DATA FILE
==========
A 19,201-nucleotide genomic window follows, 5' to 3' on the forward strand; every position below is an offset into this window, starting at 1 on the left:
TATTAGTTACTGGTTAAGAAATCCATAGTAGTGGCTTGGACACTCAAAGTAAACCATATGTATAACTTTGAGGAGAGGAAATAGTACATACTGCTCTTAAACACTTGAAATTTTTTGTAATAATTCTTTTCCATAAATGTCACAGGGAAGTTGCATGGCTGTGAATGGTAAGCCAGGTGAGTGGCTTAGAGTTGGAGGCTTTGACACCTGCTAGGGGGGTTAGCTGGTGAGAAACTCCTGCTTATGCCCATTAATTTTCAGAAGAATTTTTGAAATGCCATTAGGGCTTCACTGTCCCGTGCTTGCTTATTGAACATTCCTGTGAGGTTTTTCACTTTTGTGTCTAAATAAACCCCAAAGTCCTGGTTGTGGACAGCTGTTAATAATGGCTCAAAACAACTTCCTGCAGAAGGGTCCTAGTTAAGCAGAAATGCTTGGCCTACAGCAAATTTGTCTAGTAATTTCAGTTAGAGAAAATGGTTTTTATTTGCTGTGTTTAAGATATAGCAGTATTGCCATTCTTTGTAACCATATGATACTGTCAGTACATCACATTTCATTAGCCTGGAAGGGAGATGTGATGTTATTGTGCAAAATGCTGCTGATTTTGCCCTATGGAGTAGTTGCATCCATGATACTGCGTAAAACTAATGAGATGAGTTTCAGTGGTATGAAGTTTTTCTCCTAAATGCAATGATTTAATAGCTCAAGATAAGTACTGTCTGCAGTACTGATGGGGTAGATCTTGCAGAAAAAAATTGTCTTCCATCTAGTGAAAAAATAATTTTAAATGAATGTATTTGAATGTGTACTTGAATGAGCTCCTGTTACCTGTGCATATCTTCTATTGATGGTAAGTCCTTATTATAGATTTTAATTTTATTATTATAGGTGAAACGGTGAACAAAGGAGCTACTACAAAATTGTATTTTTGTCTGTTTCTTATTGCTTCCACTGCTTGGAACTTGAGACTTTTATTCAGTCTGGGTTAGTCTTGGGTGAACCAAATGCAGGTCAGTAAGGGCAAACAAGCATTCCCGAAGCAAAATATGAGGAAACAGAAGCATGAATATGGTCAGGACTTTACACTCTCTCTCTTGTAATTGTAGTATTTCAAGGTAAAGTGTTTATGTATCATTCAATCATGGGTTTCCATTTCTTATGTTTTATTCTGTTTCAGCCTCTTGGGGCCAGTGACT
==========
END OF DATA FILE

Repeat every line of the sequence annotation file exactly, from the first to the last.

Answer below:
A 19,201-nucleotide genomic window follows, 5' to 3' on the forward strand; every position below is an offset into this window, starting at 1 on the left:
TATTAGTTACTGGTTAAGAAATCCATAGTAGTGGCTTGGACACTCAAAGTAAACCATATGTATAACTTTGAGGAGAGGAAATAGTACATACTGCTCTTAAACACTTGAAATTTTTTGTAATAATTCTTTTCCATAAATGTCACAGGGAAGTTGCATGGCTGTGAATGGTAAGCCAGGTGAGTGGCTTAGAGTTGGAGGCTTTGACACCTGCTAGGGGGGTTAGCTGGTGAGAAACTCCTGCTTATGCCCATTAATTTTCAGAAGAATTTTTGAAATGCCATTAGGGCTTCACTGTCCCGTGCTTGCTTATTGAACATTCCTGTGAGGTTTTTCACTTTTGTGTCTAAATAAACCCCAAAGTCCTGGTTGTGGACAGCTGTTAATAATGGCTCAAAACAACTTCCTGCAGAAGGGTCCTAGTTAAGCAGAAATGCTTGGCCTACAGCAAATTTGTCTAGTAATTTCAGTTAGAGAAAATGGTTTTTATTTGCTGTGTTTAAGATATAGCAGTATTGCCATTCTTTGTAACCATATGATACTGTCAGTACATCACATTTCATTAGCCTGGAAGGGAGATGTGATGTTATTGTGCAAAATGCTGCTGATTTTGCCCTATGGAGTAGTTGCATCCATGATACTGCGTAAAACTAATGAGATGAGTTTCAGTGGTATGAAGTTTTTCTCCTAAATGCAATGATTTAATAGCTCAAGATAAGTACTGTCTGCAGTACTGATGGGGTAGATCTTGCAGAAAAAAATTGTCTTCCATCTAGTGAAAAAATAATTTTAAATGAATGTATTTGAATGTGTACTTGAATGAGCTCCTGTTACCTGTGCATATCTTCTATTGATGGTAAGTCCTTATTATAGATTTTAATTTTATTATTATAGGTGAAACGGTGAACAAAGGAGCTACTACAAAATTGTATTTTTGTCTGTTTCTTATTGCTTCCACTGCTTGGAACTTGAGACTTTTATTCAGTCTGGGTTAGTCTTGGGTGAACCAAATGCAGGTCAGTAAGGGCAAACAAGCATTCCCGAAGCAAAATATGAGGAAACAGAAGCATGAATATGGTCAGGACTTTACACTCTCTCTCTTGTAATTGTAGTATTTCAAGGTAAAGTGTTTATGTATCATTCAATCATGGGTTTCCATTTCTTATGTTTTATTCTGTTTCAGCCTCTTGGGGCCAGTGACT